Lambley Gardens & Nursery, 395 Lesters Road,  Ascot,  Victoria 3364
Phone +61 (03) 5343 4303,  Fax +61 (03) 5343 4257

Winter Flowers

I’ve just got back home from a month long visit to England and France to be greeted by snow, hail and freezing winds. And yet the garden is full of good things flowering their hearts out.

Last year I bought a couple of pots of Daphne ‘Perfume Princess’ which is a cross between the common garden Daphne odora and Daphne bholua ‘Jacqueline Postill’. This week every shoot of ‘Perfume Princess’ is carrying golf ball sized heads of large, pink budded, white centred, sparkling flowers with the typical spicy fragrance of D. odora. Daphne ‘Perfume Princess’ is widely available. The glossy foliage is dark green and healthy. Daphne bholua will grow 3 metres or more tall so I expect ‘Perfume Princess’ to grow at least 2 metres tall. I have one plant in some shade and one plant in a more sunny spot and both are doing well.

Narcissus ‘Rijnveld’s Early Sensation’ is the earliest flowering of all the yellow trumpet daffodils and I have a decent drift of it under some apple and pear trees. First released in 1943 it starts flowering in June here at Lambley and is good well into July. It has a shorter stem than other large flowered trumpets and so withstands all the bad mid-winter weather.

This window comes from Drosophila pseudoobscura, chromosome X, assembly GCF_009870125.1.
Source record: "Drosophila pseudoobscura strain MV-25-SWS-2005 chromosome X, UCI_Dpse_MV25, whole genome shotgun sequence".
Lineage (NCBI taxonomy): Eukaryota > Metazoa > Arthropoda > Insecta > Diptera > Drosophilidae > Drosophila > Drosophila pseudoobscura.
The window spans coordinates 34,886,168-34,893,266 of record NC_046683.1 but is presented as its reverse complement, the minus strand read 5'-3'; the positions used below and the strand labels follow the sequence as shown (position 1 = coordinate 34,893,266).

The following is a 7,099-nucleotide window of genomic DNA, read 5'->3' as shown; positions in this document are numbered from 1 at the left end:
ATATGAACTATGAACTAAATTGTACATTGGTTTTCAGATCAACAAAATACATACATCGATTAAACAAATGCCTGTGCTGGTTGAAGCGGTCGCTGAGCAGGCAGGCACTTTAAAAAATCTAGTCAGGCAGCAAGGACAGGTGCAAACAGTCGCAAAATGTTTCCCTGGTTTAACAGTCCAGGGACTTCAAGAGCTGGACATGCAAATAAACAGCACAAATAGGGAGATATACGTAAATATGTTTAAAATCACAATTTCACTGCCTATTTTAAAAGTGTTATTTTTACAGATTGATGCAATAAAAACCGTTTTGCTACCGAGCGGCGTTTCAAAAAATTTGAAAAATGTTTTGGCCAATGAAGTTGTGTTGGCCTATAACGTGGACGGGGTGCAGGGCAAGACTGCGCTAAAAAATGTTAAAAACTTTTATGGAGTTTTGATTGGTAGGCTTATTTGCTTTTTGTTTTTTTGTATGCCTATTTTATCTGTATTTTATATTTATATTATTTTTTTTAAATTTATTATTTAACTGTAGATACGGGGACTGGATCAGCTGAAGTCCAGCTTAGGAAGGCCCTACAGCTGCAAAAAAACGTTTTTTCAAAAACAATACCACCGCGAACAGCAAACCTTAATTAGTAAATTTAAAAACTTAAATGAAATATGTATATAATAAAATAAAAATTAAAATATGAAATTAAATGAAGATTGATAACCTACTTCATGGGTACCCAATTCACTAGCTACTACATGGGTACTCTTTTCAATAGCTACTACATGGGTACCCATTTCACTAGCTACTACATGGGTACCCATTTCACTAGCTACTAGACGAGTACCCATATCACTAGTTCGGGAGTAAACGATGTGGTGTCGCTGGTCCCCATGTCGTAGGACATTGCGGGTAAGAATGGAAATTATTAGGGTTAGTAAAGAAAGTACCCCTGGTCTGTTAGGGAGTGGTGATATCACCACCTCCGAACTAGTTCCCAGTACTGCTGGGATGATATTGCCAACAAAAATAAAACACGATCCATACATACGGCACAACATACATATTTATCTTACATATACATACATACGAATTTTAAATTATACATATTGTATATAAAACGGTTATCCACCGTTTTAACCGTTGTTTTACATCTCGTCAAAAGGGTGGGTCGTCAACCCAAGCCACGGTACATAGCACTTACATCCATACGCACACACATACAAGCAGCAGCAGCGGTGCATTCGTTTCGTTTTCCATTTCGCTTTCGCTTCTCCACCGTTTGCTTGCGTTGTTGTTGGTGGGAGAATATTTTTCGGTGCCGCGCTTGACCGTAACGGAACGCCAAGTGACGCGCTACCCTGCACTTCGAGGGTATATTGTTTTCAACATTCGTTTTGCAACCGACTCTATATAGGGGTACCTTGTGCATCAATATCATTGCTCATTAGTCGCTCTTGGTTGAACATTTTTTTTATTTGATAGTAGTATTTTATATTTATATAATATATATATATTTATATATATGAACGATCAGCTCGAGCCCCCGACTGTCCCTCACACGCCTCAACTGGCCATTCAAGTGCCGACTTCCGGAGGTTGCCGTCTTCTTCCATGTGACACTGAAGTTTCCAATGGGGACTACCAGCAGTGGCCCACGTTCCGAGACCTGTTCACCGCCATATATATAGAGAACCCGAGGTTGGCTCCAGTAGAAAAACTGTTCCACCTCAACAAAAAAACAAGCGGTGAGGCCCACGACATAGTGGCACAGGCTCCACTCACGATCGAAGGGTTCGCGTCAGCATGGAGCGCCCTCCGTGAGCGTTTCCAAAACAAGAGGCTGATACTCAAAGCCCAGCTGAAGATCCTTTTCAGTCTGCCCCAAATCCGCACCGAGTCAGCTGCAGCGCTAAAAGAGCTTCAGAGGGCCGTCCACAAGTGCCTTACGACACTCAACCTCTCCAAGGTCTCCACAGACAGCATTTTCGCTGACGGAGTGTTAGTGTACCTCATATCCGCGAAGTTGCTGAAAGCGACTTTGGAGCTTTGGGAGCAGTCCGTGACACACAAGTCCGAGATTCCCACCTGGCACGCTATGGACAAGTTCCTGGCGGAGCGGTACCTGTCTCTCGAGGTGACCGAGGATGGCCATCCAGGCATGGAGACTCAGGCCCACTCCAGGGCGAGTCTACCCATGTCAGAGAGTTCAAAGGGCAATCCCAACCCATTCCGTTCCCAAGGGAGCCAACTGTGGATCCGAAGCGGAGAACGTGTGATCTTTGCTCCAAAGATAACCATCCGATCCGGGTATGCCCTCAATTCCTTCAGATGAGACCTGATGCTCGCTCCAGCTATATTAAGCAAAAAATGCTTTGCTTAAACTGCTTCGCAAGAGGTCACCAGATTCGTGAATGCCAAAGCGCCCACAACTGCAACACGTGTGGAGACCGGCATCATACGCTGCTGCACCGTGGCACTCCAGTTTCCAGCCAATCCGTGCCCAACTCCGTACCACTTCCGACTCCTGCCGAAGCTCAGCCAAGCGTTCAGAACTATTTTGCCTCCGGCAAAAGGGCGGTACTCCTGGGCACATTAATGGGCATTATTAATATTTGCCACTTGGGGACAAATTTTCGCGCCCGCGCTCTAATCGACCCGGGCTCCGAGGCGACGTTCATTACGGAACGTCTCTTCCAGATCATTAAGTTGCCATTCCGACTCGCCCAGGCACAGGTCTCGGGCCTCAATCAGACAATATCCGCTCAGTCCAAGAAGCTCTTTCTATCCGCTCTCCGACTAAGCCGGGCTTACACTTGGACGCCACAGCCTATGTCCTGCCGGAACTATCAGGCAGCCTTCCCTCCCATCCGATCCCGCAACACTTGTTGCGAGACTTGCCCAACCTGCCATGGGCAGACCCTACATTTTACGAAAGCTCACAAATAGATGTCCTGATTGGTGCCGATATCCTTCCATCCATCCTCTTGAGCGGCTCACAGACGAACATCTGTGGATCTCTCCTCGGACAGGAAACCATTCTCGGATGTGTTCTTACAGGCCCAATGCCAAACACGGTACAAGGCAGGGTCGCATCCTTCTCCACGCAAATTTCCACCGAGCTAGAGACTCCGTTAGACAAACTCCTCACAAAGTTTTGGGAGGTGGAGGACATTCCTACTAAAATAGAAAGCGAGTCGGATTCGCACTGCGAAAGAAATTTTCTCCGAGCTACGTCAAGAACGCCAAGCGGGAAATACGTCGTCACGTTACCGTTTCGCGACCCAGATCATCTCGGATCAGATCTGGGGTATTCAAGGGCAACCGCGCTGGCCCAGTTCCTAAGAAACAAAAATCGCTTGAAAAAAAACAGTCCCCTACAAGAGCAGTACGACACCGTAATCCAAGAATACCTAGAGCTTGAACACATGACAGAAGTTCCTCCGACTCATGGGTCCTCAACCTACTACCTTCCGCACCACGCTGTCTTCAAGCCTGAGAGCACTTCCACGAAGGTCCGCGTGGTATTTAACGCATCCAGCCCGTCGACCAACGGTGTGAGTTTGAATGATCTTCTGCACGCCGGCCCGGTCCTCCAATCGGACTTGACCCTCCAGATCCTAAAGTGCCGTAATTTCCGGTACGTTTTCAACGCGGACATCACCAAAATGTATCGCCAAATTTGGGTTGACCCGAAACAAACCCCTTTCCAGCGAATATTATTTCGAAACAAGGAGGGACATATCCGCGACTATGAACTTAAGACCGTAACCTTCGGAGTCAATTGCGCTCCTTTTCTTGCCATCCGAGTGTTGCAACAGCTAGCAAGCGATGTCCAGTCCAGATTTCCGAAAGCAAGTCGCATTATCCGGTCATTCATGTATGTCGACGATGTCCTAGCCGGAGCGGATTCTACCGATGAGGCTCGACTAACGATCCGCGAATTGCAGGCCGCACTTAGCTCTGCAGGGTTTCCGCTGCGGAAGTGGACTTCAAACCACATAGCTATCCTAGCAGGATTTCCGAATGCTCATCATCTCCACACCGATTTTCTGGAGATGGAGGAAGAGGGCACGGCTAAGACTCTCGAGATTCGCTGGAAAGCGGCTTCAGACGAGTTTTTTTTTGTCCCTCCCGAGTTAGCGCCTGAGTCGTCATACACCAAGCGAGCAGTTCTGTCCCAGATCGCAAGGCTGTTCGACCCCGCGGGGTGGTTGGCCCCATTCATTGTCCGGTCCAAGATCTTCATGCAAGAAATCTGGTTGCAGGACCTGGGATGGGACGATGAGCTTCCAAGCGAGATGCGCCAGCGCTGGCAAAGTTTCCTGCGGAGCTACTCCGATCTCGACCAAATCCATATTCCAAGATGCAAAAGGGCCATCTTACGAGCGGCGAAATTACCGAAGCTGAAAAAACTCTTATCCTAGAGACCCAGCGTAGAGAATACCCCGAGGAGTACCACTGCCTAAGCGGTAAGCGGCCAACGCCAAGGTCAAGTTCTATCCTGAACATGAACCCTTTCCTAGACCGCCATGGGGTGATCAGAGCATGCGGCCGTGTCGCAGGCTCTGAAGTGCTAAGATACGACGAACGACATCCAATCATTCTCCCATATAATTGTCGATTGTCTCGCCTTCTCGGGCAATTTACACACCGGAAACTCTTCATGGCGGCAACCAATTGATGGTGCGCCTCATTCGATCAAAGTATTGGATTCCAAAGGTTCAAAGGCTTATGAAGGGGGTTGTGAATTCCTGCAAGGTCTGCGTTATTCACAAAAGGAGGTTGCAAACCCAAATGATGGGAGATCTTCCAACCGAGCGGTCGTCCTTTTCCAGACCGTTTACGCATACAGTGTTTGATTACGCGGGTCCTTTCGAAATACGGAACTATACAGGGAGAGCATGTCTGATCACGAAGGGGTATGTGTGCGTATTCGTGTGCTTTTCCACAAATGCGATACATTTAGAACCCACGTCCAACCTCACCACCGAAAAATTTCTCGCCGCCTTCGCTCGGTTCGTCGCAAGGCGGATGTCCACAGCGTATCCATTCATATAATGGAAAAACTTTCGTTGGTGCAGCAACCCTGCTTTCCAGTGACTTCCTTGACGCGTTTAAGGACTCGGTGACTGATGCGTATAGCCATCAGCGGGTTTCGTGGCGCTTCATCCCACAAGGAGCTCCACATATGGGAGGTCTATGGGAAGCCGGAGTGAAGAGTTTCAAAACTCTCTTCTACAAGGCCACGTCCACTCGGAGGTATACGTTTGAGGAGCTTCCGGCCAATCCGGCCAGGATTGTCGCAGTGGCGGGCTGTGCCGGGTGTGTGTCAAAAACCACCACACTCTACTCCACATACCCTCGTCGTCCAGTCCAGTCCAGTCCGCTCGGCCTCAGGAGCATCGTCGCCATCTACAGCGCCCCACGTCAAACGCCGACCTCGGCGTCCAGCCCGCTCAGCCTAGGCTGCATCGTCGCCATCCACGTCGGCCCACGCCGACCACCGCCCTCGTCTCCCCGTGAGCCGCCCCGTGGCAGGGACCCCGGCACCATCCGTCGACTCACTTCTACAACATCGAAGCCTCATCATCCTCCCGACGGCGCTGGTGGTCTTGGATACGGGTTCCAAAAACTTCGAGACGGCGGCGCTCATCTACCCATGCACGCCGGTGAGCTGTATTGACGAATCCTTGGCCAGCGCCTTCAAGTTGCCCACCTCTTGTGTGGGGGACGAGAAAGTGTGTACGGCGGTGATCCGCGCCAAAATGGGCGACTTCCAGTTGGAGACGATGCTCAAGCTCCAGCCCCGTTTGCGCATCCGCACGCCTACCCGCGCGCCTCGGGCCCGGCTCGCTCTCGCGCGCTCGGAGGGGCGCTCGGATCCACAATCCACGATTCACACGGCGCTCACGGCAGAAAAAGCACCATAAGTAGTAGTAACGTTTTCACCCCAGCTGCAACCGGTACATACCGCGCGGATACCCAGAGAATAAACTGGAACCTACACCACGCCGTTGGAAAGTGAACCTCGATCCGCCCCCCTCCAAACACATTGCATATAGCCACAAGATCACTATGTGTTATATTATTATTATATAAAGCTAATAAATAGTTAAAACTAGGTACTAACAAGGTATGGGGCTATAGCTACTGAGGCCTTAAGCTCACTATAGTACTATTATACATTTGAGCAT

A few years ago Marcus Harvey sent me some seed of Iris cretensis which he had collected on the Mani Peninsula in the southern Pelopponese. This species is closely related to the Algerian Iris, I. unguicularis (syn I. stylosa) and has a similar flowering period from early May until September.

Marcus Harvey’s collection has narrower much more elegantly arching leaves than its North African counterpart and its flowers sit above the foliage. I planted out about 100 seedlings and each flower is slightly different ranging in colour from soft lilac to quite deep violet. I planted them much to close together to start with but I’ve thinned them to one metre centres which gives them breathing space.

Next to the Iris is a patch of the winter blooming Cyclamen coum. The strain planted here has silver leaves rather than the dark green normally found. The stumpy flowers range from blush pink through deep pink to carmine.